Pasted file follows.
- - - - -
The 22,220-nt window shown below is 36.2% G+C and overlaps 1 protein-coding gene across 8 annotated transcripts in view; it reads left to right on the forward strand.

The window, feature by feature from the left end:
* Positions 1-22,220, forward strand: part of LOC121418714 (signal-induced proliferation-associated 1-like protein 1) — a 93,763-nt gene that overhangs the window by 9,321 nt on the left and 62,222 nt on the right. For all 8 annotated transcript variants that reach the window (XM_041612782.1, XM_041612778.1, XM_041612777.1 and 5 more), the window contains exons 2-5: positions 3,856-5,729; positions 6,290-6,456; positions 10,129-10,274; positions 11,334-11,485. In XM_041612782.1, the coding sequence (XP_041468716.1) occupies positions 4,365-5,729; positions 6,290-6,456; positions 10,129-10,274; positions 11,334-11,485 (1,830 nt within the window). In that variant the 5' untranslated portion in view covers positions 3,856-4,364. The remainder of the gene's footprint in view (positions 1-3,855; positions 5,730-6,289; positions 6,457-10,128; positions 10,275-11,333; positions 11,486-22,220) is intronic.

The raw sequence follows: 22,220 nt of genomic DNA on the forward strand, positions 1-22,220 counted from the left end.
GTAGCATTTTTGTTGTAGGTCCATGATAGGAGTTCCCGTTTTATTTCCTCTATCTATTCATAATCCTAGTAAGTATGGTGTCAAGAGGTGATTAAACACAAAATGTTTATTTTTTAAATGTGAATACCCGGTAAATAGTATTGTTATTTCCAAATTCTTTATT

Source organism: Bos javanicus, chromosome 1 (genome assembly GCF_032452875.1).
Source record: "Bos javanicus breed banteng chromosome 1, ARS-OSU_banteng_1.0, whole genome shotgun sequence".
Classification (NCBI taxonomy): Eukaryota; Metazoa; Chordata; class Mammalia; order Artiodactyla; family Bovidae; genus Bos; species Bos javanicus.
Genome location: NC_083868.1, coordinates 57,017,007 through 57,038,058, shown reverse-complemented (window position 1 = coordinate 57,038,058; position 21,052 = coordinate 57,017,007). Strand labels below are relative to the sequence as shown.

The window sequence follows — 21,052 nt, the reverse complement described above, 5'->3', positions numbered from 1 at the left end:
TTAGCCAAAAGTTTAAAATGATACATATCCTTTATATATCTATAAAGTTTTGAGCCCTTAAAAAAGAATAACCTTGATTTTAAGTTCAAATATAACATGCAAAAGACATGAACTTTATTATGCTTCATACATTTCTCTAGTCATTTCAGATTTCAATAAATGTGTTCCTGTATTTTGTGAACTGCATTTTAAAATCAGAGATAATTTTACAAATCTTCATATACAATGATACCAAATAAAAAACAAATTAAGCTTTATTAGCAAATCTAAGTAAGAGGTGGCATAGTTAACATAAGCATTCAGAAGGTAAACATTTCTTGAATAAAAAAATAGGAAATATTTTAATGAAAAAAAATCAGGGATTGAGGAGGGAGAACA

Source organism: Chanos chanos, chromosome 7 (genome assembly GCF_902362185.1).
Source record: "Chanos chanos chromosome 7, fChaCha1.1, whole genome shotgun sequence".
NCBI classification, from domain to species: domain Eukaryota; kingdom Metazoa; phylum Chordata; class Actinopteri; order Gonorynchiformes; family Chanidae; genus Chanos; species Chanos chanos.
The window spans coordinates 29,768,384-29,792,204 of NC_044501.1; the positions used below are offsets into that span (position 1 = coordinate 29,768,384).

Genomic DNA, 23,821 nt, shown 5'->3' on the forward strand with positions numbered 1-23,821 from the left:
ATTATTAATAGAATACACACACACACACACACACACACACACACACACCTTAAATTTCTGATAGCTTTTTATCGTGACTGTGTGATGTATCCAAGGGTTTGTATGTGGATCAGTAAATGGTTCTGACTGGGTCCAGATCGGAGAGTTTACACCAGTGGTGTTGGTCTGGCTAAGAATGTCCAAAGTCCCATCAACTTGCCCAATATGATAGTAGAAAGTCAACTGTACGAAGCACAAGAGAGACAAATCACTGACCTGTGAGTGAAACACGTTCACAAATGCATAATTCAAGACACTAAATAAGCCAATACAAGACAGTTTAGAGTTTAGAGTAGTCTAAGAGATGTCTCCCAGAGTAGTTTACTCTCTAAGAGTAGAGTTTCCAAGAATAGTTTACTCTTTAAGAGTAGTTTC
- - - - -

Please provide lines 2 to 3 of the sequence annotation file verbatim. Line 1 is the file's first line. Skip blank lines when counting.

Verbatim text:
The window, feature by feature from the left end:
* Positions 1-22,220, forward strand: part of LOC121418714 (signal-induced proliferation-associated 1-like protein 1) — a 93,763-nt gene that overhangs the window by 9,321 nt on the left and 62,222 nt on the right. For all 8 annotated transcript variants that reach the window (XM_041612782.1, XM_041612778.1, XM_041612777.1 and 5 more), the window contains exons 2-5: positions 3,856-5,729; positions 6,290-6,456; positions 10,129-10,274; positions 11,334-11,485. In XM_041612782.1, the coding sequence (XP_041468716.1) occupies positions 4,365-5,729; positions 6,290-6,456; positions 10,129-10,274; positions 11,334-11,485 (1,830 nt within the window). In that variant the 5' untranslated portion in view covers positions 3,856-4,364. The remainder of the gene's footprint in view (positions 1-3,855; positions 5,730-6,289; positions 6,457-10,128; positions 10,275-11,333; positions 11,486-22,220) is intronic.